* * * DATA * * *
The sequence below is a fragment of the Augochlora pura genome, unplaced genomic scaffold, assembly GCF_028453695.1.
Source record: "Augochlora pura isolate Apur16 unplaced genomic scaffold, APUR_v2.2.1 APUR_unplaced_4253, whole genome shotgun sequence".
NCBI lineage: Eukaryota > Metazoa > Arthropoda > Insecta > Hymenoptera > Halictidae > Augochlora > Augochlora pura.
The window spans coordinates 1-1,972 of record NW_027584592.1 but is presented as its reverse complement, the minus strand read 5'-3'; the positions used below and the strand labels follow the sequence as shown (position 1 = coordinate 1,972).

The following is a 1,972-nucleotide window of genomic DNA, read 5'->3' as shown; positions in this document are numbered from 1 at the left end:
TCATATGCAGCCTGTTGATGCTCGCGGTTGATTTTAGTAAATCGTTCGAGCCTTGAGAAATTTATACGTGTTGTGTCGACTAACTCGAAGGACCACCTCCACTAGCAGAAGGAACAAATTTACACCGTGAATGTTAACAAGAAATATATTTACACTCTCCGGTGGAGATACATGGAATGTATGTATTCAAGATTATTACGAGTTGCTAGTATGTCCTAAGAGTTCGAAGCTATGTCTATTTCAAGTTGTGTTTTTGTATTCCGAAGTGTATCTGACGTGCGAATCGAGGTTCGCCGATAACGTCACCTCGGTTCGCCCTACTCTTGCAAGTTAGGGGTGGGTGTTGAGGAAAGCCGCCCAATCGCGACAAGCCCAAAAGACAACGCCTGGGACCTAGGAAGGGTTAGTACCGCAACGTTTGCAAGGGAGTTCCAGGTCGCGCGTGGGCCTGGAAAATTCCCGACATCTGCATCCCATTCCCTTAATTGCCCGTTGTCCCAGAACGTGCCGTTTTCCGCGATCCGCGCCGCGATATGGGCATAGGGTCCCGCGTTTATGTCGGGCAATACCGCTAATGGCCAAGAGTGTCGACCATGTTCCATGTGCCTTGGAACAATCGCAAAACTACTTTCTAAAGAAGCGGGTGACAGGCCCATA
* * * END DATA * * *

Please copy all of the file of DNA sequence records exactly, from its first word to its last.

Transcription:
The sequence below is a fragment of the Augochlora pura genome, unplaced genomic scaffold, assembly GCF_028453695.1.
Source record: "Augochlora pura isolate Apur16 unplaced genomic scaffold, APUR_v2.2.1 APUR_unplaced_4253, whole genome shotgun sequence".
NCBI lineage: Eukaryota > Metazoa > Arthropoda > Insecta > Hymenoptera > Halictidae > Augochlora > Augochlora pura.
The window spans coordinates 1-1,972 of record NW_027584592.1 but is presented as its reverse complement, the minus strand read 5'-3'; the positions used below and the strand labels follow the sequence as shown (position 1 = coordinate 1,972).

The following is a 1,972-nucleotide window of genomic DNA, read 5'->3' as shown; positions in this document are numbered from 1 at the left end:
TCATATGCAGCCTGTTGATGCTCGCGGTTGATTTTAGTAAATCGTTCGAGCCTTGAGAAATTTATACGTGTTGTGTCGACTAACTCGAAGGACCACCTCCACTAGCAGAAGGAACAAATTTACACCGTGAATGTTAACAAGAAATATATTTACACTCTCCGGTGGAGATACATGGAATGTATGTATTCAAGATTATTACGAGTTGCTAGTATGTCCTAAGAGTTCGAAGCTATGTCTATTTCAAGTTGTGTTTTTGTATTCCGAAGTGTATCTGACGTGCGAATCGAGGTTCGCCGATAACGTCACCTCGGTTCGCCCTACTCTTGCAAGTTAGGGGTGGGTGTTGAGGAAAGCCGCCCAATCGCGACAAGCCCAAAAGACAACGCCTGGGACCTAGGAAGGGTTAGTACCGCAACGTTTGCAAGGGAGTTCCAGGTCGCGCGTGGGCCTGGAAAATTCCCGACATCTGCATCCCATTCCCTTAATTGCCCGTTGTCCCAGAACGTGCCGTTTTCCGCGATCCGCGCCGCGATATGGGCATAGGGTCCCGCGTTTATGTCGGGCAATACCGCTAATGGCCAAGAGTGTCGACCATGTTCCATGTGCCTTGGAACAATCGCAAAACTACTTTCTAAAGAAGCGGGTGACAGGCCCATA